Essay Writing - Study Skills

Study Skills

Essay Writing

Essays remain an important method of assessment and enable examiners to discriminate between candidates, while also enabling candidates to display the skills and abilities which they possess.

As the essay paper has evolved it has become more demanding with much more emphasis on posing questions which allow candidates to display the higher order skills. Professor Roy Wilkinson of Sheffield University has identified a pyramid of skills which A level examinations try to test.

Layers of higer order and lower order skills

The pyramid of skills: the bottom two layers are 'Lower-order skills', while the top four layers are 'Higher-order skills'.

As there is now less emphasis on testing the lower order skills this implies that it is not possible for candidates to perform well in the essay paper by rote learning of notes.

Command words in essay titles

Examiners report that many candidates underperform because they fail to interpret the key words of an essay title. Below is a glossary of some of the most frequently used command words with suggestions for interpretation:

'Account for ...'
Explain how a particular event or situation came about i.e. 'Which factors would have led a large retailing company to...'

'Analyse ...'
Break down an argument or information into component parts and identify ways in which these parts are related. Always recognise the underlying assumptions.

'Analyse the extent to which ...'
Show judgement over the relevant importance of different arguments or events.

'Assess ...
'Make some kind of judgement on the relative importance of a particular aspect of business studies, discussing the influence of other factors or events that influence the topic.

'Compare ...'
Describe two or more situations and show the difference and similarities between them.

'Criticise ...'
Present a view on a particular argument, point of view or theory, based on the evidence available.

'Define ...'
A simple statement is not enough. Use appropriate examples or formulae to illustrate and elaborate on your precise definition of a concept.

'Describe ...'
Usually more than a mere description is expected, instead a critical review of some particular set of circumstances or events is usually expected.

'Discuss ...'
Consider the arguments for and against the issue raised in the question.

'Distinguish ...'
Candidates need to show that they understand the differences between two (probably frequently confused) concepts. Similarities and differences need to be discussed and illustrated in distinguishing between the two concepts.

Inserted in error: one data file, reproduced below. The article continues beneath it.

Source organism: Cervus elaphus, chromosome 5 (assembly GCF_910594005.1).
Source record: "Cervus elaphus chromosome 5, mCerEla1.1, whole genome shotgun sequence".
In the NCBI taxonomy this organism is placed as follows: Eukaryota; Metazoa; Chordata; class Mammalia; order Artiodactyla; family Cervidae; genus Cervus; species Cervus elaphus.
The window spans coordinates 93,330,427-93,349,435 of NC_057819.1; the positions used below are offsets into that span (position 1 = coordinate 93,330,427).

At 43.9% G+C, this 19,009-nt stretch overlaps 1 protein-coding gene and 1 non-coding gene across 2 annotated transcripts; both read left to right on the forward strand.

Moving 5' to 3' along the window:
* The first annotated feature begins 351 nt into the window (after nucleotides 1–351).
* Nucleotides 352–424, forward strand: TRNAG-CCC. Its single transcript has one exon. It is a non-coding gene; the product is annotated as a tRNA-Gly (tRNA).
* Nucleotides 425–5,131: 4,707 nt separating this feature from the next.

'Do ...' or 'Does ...'
Make a judgement on whether on set of circumstances is preferable to another.

'Evaluate ...'
Make reasoned judgements about the validity of a particular argument or statement, presenting evidence and reasoned argument of all relevant issues involved.

'Examine ...'
Candidates need to unravel the events that led to a particular set of circumstances or the validity of the reasoning that underlies a particular point of view. Stress the relative importance of the different arguments and their relevance to the basic issue under consideration.

'Explain ...'
Interpret the meaning of a particular concept with an example to illustrate understanding.

'Outline ...'
Only a brief description is required. Usually there are follow up parts to this question.

'To what extent ...'
This implies there is no definite answer to the question posed. Present both sides of the argument and exercise judgement by stressing the strength of some arguments over others.

How to improve your technique: some general principles

  • Essays need a structure
    • jot down a simple plan
    • make sure you know where the essay is going before you start writing, i.e. your conclusion
  • Essays must be a response to a specific title
    • avoid writing everything you know on a given topic, irrelevant material gains no marks
    • respond to the command words in the question
  • Do not forget the essay title
    • refer back to the question regularly - probably at the end of every paragraph
    • every paragraph should answer the question set, aim for one theme per paragraph
  • Avoid one-sided essays
    • usually the only questions that A level examiners will set are ones which can provoke differing viewpoints
    • always consider what your argument depends upon, i.e. the factors or assumptions inherent in your argument
  • Demonstrate your depth of knowledge
    • analyse the question with care to show your understanding of the subject content
    • avoid paragraphs of textbook description
    • use appropriate graphs which must be accurate
    • use topical examples to back up your points
    • make references to other writers if appropriate
  • Remember the higher order skills of analysis and evaluation
    • break down the material in a way that helps reveal the issues involved
    • use relevant business concepts to explore causes and effects
    • examine arguments critically
    • state which arguments you believe to be the most important and why
  • Try to please the examiners!
    • use appropriate concepts and terminology
    • avoid slang e.g. 'The firm will go bust...'
    • be concise and relevant
    • leave enough time to write a conclusion

The essay plan - a suggested model

Suggested model for essay planning